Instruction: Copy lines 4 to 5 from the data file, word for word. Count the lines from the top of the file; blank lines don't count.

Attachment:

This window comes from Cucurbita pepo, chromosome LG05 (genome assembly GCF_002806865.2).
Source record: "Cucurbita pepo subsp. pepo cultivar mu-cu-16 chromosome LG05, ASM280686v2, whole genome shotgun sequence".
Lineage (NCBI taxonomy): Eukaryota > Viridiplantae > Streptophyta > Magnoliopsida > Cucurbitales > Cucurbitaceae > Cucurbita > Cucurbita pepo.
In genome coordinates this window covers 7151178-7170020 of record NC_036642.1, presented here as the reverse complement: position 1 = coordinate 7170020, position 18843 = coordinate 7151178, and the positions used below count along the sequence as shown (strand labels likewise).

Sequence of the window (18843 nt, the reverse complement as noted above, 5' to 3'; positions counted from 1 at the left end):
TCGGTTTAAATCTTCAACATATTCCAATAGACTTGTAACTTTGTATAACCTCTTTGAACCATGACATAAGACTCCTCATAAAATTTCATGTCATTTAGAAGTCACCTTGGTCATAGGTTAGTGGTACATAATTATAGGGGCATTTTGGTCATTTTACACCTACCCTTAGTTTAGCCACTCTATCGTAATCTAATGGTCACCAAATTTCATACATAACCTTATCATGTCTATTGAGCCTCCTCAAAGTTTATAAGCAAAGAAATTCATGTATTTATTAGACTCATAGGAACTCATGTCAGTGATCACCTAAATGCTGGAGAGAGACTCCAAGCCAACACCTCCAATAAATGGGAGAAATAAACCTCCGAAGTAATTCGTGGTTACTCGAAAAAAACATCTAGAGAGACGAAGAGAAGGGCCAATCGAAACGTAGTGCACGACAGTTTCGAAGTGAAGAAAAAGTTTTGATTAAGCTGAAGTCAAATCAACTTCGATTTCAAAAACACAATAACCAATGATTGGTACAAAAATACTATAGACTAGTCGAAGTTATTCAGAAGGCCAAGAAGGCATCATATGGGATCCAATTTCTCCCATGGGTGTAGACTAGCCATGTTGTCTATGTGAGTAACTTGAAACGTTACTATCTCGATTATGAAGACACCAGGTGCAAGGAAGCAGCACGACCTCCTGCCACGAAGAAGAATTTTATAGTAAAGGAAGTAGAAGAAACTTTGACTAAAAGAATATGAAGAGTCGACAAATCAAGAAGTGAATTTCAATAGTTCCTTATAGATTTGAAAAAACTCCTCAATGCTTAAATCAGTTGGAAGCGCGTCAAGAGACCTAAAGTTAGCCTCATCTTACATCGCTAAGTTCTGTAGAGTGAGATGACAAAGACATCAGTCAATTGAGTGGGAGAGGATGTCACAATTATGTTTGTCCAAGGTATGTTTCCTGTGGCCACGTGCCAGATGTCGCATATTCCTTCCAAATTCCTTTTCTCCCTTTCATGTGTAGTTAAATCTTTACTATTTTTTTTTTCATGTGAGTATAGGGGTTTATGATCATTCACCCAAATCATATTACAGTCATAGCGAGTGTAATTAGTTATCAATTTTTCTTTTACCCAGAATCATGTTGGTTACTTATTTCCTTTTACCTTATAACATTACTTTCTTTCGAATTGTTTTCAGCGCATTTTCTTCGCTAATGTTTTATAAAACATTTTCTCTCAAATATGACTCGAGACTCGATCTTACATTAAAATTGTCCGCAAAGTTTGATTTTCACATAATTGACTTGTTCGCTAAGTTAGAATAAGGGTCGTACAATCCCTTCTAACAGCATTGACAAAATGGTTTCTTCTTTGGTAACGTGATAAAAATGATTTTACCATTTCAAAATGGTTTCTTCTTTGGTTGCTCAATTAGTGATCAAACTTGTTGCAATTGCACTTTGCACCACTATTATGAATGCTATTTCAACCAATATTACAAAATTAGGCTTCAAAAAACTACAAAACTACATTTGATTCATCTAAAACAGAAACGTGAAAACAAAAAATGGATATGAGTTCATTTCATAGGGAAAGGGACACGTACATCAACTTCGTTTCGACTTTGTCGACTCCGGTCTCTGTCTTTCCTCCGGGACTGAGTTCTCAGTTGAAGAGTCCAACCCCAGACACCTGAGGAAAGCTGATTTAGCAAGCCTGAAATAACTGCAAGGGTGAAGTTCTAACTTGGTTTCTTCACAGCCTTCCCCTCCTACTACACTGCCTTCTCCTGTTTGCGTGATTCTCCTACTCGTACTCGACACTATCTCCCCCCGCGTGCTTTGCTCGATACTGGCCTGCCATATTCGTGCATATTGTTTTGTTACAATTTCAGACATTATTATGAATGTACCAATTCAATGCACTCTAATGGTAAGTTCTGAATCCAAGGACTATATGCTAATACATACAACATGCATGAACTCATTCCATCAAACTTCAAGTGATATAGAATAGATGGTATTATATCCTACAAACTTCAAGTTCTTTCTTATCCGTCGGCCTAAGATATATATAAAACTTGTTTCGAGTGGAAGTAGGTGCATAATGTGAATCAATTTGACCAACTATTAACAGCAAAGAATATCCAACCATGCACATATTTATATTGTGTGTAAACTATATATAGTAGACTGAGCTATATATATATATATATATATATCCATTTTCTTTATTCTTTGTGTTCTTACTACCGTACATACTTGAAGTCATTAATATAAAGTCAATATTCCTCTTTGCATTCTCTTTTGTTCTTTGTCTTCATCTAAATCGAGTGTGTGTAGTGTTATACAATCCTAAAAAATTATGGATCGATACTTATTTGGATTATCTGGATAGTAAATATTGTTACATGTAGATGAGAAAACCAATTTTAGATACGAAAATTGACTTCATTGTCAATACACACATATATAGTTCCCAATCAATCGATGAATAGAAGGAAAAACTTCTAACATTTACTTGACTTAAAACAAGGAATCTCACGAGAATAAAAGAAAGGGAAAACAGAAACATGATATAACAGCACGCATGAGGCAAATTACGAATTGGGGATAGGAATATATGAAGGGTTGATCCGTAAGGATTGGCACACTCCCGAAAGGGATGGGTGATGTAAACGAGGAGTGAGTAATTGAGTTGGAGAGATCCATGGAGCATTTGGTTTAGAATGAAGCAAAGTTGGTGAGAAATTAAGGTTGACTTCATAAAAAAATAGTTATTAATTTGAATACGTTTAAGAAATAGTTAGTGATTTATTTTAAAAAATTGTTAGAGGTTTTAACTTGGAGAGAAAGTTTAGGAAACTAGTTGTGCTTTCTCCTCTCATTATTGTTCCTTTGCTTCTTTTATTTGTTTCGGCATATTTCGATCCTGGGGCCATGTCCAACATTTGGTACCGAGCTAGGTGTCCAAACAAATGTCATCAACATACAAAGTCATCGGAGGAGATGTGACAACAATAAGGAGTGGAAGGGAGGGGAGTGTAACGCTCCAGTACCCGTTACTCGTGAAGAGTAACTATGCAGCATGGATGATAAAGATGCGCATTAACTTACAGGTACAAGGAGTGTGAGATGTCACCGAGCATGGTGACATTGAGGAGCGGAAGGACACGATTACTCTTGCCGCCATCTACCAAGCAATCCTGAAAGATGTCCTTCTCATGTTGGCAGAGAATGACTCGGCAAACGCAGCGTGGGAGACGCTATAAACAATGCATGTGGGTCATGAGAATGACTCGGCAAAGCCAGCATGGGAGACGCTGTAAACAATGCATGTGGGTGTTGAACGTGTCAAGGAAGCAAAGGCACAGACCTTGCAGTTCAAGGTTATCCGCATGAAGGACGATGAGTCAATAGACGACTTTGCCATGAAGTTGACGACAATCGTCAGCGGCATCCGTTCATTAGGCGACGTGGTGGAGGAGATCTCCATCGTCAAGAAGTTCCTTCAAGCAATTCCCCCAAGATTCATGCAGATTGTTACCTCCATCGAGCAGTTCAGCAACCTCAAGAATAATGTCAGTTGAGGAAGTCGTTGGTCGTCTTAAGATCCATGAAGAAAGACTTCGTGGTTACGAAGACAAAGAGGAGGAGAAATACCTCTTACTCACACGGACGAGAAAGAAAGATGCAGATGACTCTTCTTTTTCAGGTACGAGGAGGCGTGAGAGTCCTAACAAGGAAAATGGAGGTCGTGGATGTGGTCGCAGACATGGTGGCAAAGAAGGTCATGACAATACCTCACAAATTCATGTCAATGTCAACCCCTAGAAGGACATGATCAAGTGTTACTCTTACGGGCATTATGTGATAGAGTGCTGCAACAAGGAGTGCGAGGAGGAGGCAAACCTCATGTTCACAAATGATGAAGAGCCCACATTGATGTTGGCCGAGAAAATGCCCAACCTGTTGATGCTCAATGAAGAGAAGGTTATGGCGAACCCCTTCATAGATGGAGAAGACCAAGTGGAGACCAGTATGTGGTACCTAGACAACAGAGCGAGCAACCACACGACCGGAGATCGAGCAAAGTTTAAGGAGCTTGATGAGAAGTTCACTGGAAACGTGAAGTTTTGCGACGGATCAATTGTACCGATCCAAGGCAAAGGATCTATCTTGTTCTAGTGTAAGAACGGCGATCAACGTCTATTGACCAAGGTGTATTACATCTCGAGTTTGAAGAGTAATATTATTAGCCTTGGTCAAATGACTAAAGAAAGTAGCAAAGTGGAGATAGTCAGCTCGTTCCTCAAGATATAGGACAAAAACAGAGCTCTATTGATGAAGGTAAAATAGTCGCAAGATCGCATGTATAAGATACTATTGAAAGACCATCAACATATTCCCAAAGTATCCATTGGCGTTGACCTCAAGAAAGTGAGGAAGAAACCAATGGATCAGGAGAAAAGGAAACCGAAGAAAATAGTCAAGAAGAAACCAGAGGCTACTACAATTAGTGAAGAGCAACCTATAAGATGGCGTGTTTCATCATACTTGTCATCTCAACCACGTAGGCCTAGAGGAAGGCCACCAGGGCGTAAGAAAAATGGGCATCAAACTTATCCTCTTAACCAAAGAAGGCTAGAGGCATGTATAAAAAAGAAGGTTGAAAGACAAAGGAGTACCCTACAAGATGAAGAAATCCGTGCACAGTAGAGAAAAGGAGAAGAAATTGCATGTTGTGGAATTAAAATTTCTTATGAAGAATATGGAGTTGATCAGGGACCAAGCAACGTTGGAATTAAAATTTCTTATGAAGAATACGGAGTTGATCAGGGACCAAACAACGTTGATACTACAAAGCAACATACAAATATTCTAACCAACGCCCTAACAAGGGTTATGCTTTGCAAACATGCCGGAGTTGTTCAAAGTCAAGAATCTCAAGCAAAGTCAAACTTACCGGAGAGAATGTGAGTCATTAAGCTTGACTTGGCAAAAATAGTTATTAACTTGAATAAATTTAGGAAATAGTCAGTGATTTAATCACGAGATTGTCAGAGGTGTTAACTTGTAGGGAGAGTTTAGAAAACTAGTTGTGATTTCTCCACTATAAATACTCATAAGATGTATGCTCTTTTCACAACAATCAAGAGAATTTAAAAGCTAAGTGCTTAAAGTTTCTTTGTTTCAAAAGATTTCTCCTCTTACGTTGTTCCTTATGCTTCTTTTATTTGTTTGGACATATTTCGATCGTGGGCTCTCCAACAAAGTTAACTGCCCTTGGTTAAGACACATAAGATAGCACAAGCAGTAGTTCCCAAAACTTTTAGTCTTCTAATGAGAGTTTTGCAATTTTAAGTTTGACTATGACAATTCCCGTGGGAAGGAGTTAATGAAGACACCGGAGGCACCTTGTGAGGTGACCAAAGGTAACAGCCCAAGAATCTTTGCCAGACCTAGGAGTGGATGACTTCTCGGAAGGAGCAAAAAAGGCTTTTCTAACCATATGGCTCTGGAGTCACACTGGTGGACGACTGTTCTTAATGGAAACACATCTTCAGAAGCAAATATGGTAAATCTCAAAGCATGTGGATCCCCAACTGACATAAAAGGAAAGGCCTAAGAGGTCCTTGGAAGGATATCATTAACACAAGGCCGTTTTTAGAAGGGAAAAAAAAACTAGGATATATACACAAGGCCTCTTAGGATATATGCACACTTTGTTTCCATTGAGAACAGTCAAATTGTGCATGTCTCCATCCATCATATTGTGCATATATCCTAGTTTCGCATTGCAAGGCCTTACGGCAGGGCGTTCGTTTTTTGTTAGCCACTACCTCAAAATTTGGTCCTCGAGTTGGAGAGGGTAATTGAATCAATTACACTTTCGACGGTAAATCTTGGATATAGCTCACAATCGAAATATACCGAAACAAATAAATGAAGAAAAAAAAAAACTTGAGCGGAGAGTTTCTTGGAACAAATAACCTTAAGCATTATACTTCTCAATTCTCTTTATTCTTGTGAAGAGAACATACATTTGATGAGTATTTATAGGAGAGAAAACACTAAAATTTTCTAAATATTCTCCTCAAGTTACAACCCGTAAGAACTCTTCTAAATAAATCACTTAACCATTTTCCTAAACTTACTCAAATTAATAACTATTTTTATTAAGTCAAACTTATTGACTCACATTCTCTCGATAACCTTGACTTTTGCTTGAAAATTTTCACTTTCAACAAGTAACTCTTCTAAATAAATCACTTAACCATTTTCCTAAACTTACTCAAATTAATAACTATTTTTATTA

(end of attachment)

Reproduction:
In genome coordinates this window covers 7151178-7170020 of record NC_036642.1, presented here as the reverse complement: position 1 = coordinate 7170020, position 18843 = coordinate 7151178, and the positions used below count along the sequence as shown (strand labels likewise).

Sequence of the window (18843 nt, the reverse complement as noted above, 5' to 3'; positions counted from 1 at the left end):